The end of the British Empire was not only rapid but also remarkably peaceful, notwithstanding some outbreaks of nationalist hostility. It was not accompanied by radical political upheaval: in Britain itself, all was calm. The British had seeming accepted the collapse of their empire with an equanimity bordering on indifference, [viii] which was a contrast with France and Portugal, where decolonisation was followed by political convulsion at home. As David Cannadine cogently puts it in a book of essays on Britain’s adjustment to the loss of empire, “the British Empire may have been won in a ‘fit of absence of mind’, but as far as the majority of the population seems to have been concerned, it was given away in a fit of collective indifference”. [ix] This is not a nation grieving a collective sense of loss.

But such analysis maybe a little too simple. There could have been in the popular British psyche a deliberate trade off between the perceived benefits of keeping the empire as opposed to the alternatives. The eclipse of empire could have passed unnoticed against a backdrop to a shattering of the faith of imperial markets which occurred before decolonisation took place, and then after 1945 the social priorities that were accorded to the welfare state and industrial intervention to deliver material improvement. [x] It is clear this argument can be developed further to include other events in post war Britain such as the European Union dimension, and the unwillingness or ability to afford high levels of defence expenditure and its consequential impact. The reorientation from the east to Europe was well on the way by 1998 as the Gallup survey noted. 50% thought Europe rather than the empire meant more to Britain. [xi] 

A further complication to the popular view of empire can be developed, which is a tapestry of opinion that reflects the internal boundaries of the United Kingdom. The title of Condor and Abell’s work says it all in this regard, “Romantic Scotland, tragic England, ambiguous Britain”. [xii] The conclusions from the interviews that formed the basis of the research showed that in Scotland, respondents inferred heroic national character from Scotland’s role in the Empire. Whereas in England, the story of empire was understood to represent a product of excessive nationalism. However, the concept of “Britishness” was in both groups understood to predate and postdate the history of empire. This is in fact just another way of saying that as a nation the British had assimilated the empire – rise and fall – to their own historical narrative.

A consequence of the decolonising experience in Britain appears to have been that the recent teaching of history is devoid of content when it comes to the empire. Indeed if I recall both my O and A level history courses in the late 1970s, empire did not prominently figure. Such a notion was explored by a Prince of Wales’ summer school in 2003. The rub of the question was that if European imperialism was the most important historical trend of the 19th century, and the British Empire was the biggest and most important of the empires, why did it not it figure more prominently in schools’ teaching? As the Guardian reported, schools do week after week of British social history and only one week on the empire. In terms of significance it is not enough. [xiii]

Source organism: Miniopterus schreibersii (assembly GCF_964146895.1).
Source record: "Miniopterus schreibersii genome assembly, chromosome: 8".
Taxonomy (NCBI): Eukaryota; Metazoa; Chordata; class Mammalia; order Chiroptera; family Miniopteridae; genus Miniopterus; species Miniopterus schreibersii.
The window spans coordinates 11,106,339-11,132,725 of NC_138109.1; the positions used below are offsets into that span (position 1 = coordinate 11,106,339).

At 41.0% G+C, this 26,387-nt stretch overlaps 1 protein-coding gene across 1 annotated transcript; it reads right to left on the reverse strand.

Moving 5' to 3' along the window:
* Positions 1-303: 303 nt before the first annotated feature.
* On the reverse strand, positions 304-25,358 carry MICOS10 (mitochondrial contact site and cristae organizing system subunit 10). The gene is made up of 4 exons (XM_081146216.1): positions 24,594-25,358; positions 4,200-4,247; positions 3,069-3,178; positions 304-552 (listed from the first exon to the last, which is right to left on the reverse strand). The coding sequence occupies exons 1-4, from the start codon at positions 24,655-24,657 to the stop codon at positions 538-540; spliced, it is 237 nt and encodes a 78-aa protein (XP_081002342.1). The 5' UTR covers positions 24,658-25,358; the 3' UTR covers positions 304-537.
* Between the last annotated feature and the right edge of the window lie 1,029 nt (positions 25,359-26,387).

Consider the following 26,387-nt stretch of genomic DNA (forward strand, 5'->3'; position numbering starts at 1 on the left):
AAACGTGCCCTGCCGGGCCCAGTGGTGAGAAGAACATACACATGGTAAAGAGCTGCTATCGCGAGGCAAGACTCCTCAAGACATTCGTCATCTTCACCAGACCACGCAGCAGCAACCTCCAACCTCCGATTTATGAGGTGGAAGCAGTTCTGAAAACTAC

The knowledge of empire amongst a generation now one step removed from the Second World War and the decolonisation afterward is too superficial. Our ‘aggravation’ Fergusson summed the point, [xiv] “we can teach the British Empire without saying it’s either a good or a bad thing. It is both good and bad. One simply needs to know about it – how it arose and how it declines. These questions aren’t in anyway politically loaded. There’s an incredible hangover from the 60s left that says anything about empire must be bad. I’m in no way pushing my own interpretation of empire. Its just that it should be at the core of what we teach people about modern history”.

The reluctance of schools to teach the history of empire and even more the examination boards to set the syllabus is bamboozling and rather smacks of avoidance. But avoidance as a consequence of what – embarrassment at the event or the analysis? An Ofsted report on the teaching of history in schools questioned whether a lesson on empire in a three year history course was sufficient given the subject’s significance and concluded it was not. [xv] It found that pupils aged 16 would have had 3 or 4 lessons on the subject of empire in their previous 5 years at school. But this is not about providing a unitary explanation of empire in the classroom. The advice Ofsted gave to schools was that pupils should know about the empire and that it has been interpreted by historians and others in different ways.

However, others in education were more strident in their criticisms. Dr Andrew Cunningham, a teacher, argued that while the empire might be forgotten in the UK, around the world this was far less likely to be the case where the imperial legacy was the English language, a strong sense of liberty, an impartial legal system and stable parliamentary government. [xvi] He also noted that the legacy lived on within the UK with an ethnically diverse populace drawn from across the former colonies and living together in relative harmony.